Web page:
Using Google Earth to send students on an engaging scavenger hunt around the world without leaving their chairs!

Google Earth is one of my students’ favorite online resources – they love looking up their homes, their school, and “walking” virtually around the neighborhood.  Paired with Google Classroom, I can now assign projects on Google Earth for my students to complete at home using Google Slides to record their findings.  This Google App-smashing project works well for a social studies home work assignment, snow days, substitute lesson, or as a whole group technology integration activity.

This post is part of my ongoing Google Apps lessons exploration series in which I outline various lessons and we complete using Google Apps through Google Classroom for classroom and home work.  Each post will also contain a free download to help you better integrate Google Apps into your plans!

The Google Earth Project

I blogged over at Classroom Tested Resources recently about the hacks I use to keep students engaged when we are stuck at SCHOOL when it is snowing (but not sticking), but there are several times a year that my students will be stuck at HOME due to snow and maybe looking for something educational to do.  We belong to several digital websites as well as Kidblog so I often just recommend them, but since becoming a GAFE school this year, I thought it would be fun to connect with my students over Google Classroom with a scavenger hunt.  Of course, this activity does not HAVE to be used on a Snow Day, but that is my plan so I’ll share what I did.

Students will be using the Google Earth plug in on Google Maps to find locations linked to in the scavenger hunt.  As they find a location, they snip it (or screenshot it) and add it to their Google Slide Show.  They also describe what they see and determine where they are by using the various zoom, tilt, and perspective tools.  I encourage students to involve parents in their project too!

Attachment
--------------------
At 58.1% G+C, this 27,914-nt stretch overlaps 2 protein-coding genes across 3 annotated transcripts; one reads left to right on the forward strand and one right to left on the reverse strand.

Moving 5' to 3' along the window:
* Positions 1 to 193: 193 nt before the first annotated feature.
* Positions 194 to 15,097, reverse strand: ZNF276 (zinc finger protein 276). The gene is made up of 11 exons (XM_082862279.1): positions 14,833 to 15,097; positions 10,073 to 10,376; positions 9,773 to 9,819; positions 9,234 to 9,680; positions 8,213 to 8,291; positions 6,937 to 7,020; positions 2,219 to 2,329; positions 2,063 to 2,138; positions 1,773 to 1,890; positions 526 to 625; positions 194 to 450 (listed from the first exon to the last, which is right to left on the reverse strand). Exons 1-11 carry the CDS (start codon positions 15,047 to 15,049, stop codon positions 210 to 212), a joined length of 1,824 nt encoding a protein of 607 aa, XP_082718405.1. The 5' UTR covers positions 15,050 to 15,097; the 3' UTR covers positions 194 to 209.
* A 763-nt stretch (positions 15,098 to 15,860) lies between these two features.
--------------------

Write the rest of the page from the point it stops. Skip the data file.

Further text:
How to set up the project on Google Classroom

First, I logged into Google Classroom and added an assignment.


In addition to written directions, I also included a link to a Brainpop video, a visual direction packet for taking screenshots (in case students and parents do not know how to do this), and a pre-made Google Slide show template. Don’t worry, I have all of those items for you to download free below!

You can see my directions below.

Google classroom snow day assignment: Google Earth Scavenger Hunt. Free downloads at the link!

Google Classroom Assignment Details: #1 Link to Brainpop

I have my students watch a video first as an intro to latitude and longitude on Brainpop since each coordinate links to a specific place in the scavenger hunt. Unfortunately this particular Brainpop video is not a free one.  We have an account, and honestly if you do not, I highly recommend it.

This BRAINPOP video is a great intro to Longitude and Latitude and the perfect way to kick off a Google Earth Scavenger Hunt. Download your free copy of the scavenger hunt and more at the link!

Google Classroom Assignment Details: #2 Attach a .pdf

The .pdf document I link to is about taking screenshots and snips in case students do not know how to or are using an unfamiliar device. That .pdf is also free for you to download.

How to take a screenshot on Windows, Mac, and Chromebooks. 5 page visual direction FREEBIE at the link!

Google Classroom Assignment Details: #3 Insert Google Slideshow

Finally, I insert a copy of the Scavenger Hunt slide show.  I make sure to click “copy for all students” so that each student gets their own to work on.  Click this link to make a copy to your Google Drive.

Here is what the slideshow looks like:

With this project, students are practicing their search skills, their technology fluency, and learning a bit of geography along the way.

Looking for other Google App and GAFE resources?  I’m adding every day to my GAFE board on Pinterest:

       Follow Technology Erintegration’s board GAFE resources on Pinterest.

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